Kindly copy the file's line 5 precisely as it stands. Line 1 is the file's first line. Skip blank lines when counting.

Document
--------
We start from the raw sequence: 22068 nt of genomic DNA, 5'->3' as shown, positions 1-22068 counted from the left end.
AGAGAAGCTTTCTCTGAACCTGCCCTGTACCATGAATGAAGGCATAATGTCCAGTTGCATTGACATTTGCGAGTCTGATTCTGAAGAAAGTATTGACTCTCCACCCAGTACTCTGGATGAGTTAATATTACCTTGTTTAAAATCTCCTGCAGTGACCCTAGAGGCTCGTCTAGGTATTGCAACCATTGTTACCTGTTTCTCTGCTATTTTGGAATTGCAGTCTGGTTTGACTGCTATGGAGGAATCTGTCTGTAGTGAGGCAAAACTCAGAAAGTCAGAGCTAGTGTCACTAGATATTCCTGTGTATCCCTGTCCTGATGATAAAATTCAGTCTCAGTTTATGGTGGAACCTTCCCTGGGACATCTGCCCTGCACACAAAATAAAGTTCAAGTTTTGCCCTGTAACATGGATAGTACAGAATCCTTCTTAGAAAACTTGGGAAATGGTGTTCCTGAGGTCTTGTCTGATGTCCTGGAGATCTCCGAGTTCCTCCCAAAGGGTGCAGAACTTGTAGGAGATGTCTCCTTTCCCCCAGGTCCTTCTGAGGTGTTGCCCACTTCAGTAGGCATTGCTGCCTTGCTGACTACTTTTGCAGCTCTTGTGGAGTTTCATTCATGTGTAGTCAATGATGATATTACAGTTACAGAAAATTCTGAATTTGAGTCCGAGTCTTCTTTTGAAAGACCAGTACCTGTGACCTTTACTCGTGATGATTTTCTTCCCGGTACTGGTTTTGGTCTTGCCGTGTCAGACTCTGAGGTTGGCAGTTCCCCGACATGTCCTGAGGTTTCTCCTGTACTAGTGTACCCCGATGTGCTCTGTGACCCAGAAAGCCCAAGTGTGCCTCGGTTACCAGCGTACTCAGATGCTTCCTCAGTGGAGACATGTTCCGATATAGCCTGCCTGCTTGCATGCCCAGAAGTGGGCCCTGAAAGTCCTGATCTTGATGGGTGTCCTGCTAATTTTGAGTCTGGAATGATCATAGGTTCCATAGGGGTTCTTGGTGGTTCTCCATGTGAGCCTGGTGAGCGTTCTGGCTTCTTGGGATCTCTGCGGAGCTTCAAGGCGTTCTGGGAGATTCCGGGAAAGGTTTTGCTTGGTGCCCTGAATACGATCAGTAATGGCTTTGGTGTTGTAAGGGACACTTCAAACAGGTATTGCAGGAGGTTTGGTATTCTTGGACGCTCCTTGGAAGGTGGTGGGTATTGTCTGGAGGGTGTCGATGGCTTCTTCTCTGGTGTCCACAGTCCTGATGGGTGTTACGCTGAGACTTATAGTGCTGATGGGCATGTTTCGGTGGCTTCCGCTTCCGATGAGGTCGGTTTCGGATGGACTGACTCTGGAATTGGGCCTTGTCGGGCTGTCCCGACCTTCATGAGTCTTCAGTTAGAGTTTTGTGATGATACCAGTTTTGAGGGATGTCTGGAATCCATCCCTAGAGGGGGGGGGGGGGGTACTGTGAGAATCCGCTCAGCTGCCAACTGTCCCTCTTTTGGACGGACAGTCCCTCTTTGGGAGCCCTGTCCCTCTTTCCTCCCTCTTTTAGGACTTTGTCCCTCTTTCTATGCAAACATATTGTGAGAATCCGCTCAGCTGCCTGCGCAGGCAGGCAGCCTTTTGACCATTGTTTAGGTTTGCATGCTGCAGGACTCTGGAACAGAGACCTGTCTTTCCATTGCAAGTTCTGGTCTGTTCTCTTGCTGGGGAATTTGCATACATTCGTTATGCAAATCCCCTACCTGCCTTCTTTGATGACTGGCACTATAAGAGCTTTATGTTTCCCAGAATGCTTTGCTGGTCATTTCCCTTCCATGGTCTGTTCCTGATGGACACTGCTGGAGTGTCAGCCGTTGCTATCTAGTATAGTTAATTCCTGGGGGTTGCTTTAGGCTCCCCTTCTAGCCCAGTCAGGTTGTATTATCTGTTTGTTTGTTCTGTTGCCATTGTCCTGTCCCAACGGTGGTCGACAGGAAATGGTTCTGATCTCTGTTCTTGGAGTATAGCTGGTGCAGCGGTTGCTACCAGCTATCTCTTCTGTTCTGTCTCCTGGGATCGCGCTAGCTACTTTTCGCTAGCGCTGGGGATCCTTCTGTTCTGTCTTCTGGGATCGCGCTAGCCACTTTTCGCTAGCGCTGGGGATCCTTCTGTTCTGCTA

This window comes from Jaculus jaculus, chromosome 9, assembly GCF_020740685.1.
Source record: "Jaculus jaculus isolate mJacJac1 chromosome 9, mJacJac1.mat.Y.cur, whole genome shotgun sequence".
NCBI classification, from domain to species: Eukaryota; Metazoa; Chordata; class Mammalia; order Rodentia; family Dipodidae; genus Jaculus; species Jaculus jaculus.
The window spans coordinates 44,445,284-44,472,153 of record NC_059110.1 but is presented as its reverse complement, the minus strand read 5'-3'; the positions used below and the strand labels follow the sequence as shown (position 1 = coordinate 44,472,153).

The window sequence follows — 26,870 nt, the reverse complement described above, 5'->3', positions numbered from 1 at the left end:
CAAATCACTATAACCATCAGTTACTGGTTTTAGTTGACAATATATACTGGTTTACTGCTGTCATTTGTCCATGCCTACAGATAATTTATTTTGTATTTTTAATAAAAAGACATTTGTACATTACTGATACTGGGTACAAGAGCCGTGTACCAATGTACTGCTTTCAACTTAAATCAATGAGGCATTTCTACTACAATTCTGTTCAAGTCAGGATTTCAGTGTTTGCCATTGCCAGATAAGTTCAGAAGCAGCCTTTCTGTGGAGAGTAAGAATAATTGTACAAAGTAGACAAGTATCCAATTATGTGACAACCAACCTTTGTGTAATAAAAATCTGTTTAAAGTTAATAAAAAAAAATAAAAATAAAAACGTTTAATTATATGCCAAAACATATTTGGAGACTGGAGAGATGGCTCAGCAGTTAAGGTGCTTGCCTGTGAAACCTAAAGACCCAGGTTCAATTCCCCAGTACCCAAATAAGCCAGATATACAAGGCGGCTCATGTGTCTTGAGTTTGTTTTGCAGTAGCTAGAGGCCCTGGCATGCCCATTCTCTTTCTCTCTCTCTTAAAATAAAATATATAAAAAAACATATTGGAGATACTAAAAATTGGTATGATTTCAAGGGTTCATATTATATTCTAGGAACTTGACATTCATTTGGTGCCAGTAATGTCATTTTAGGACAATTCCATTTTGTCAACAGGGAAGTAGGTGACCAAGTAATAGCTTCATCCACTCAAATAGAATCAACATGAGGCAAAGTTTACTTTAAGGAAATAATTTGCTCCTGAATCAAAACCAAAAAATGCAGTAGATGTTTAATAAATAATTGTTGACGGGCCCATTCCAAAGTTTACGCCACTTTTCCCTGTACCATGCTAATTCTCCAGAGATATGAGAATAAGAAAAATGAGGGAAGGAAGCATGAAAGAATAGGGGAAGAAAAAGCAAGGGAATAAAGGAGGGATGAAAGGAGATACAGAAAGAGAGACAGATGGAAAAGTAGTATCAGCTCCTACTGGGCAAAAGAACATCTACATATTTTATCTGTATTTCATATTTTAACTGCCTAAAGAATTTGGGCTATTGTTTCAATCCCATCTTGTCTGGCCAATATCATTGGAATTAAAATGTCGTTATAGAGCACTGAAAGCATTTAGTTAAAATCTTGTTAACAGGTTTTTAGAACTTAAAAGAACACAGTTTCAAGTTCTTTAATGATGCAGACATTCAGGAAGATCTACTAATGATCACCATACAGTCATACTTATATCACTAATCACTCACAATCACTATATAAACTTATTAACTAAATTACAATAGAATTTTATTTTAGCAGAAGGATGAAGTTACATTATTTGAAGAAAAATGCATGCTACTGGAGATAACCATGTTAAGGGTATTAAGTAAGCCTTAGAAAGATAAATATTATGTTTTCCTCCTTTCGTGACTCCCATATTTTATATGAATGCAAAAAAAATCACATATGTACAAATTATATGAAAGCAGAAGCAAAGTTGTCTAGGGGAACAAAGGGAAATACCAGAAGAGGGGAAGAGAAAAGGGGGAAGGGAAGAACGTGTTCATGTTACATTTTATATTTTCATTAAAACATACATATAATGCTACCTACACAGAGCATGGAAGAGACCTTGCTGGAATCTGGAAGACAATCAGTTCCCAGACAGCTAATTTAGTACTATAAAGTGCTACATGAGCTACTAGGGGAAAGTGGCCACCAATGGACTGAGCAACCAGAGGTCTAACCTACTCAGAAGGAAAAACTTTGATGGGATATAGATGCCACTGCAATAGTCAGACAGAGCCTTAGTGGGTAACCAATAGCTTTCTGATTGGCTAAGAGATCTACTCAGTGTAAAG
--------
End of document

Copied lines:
NCBI classification, from domain to species: Eukaryota; Metazoa; Chordata; class Mammalia; order Rodentia; family Dipodidae; genus Jaculus; species Jaculus jaculus.